The Cincinnati Public School District says it will not lose millions of dollars after violating, what it calls a business rule, in a state scrubbing investigation.
At a news conference CPS called the accusations a misinterpretation of the constantly changing requirements from the Ohio Department of Education. To make their point, school officials displayed a binder containing 500 pages on how to report attendance data. Teachers Union President Julie Sellers pointed out an omission from the ODE on its own website.
Cincinnati Public Schools is piloting an after-school program featuring the arts. These high energy sessions can't help but keep the kids attention.
This is just the warm-up for the one-hour arts program at Hughes Center. After school, four days a week with alternating artists, kids get to experience something they may not have. On this day it's the Cincinnati Shakespeare Company and actress Jesse Wray Goodman.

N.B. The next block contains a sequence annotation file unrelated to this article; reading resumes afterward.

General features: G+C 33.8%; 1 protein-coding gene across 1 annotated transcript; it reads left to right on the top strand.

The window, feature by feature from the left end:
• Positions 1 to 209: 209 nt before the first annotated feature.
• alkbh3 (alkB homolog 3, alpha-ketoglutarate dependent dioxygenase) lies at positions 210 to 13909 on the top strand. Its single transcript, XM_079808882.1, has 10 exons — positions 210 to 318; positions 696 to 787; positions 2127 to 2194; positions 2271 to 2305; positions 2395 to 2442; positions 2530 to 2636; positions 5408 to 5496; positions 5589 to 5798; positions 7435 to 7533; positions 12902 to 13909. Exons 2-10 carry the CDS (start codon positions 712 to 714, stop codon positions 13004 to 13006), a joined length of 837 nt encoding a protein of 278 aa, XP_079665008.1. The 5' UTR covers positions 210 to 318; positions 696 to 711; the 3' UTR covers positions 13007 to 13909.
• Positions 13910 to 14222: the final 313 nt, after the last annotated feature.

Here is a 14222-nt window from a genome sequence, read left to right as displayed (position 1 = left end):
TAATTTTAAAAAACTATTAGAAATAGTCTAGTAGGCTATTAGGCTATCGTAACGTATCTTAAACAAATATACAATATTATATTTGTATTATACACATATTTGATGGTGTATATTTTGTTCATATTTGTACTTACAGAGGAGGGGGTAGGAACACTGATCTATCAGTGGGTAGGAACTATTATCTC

Ohio academic data is now out after being delayed by a student-attendance investigation. Cincinnati dropped a category from Effective to Continuous Improvement. Superintendent Mary Ronan has a plan to improve the district's academic report card.
"We really would have liked to have stayed effective but in order to do this our performance index or final grade would have to be 90 and it was 88.5."
Ronan says the district's focus is now firmly on implementing new and more rigorous academic standards.
For many Tri-State students today was the first day of school.
Thirty-three thousand kids in the Cincinnati Public School District returned to class. Highlights include four new or renovated buildings. Western Hills High School is now a 7-12 school. Next year CPS will convert all its high schools to the 7-12 model.
Here are some pictures of kids in the Forest Hills School District, Anderson Township. Please post your first day pictures on the WVXU Facebook page.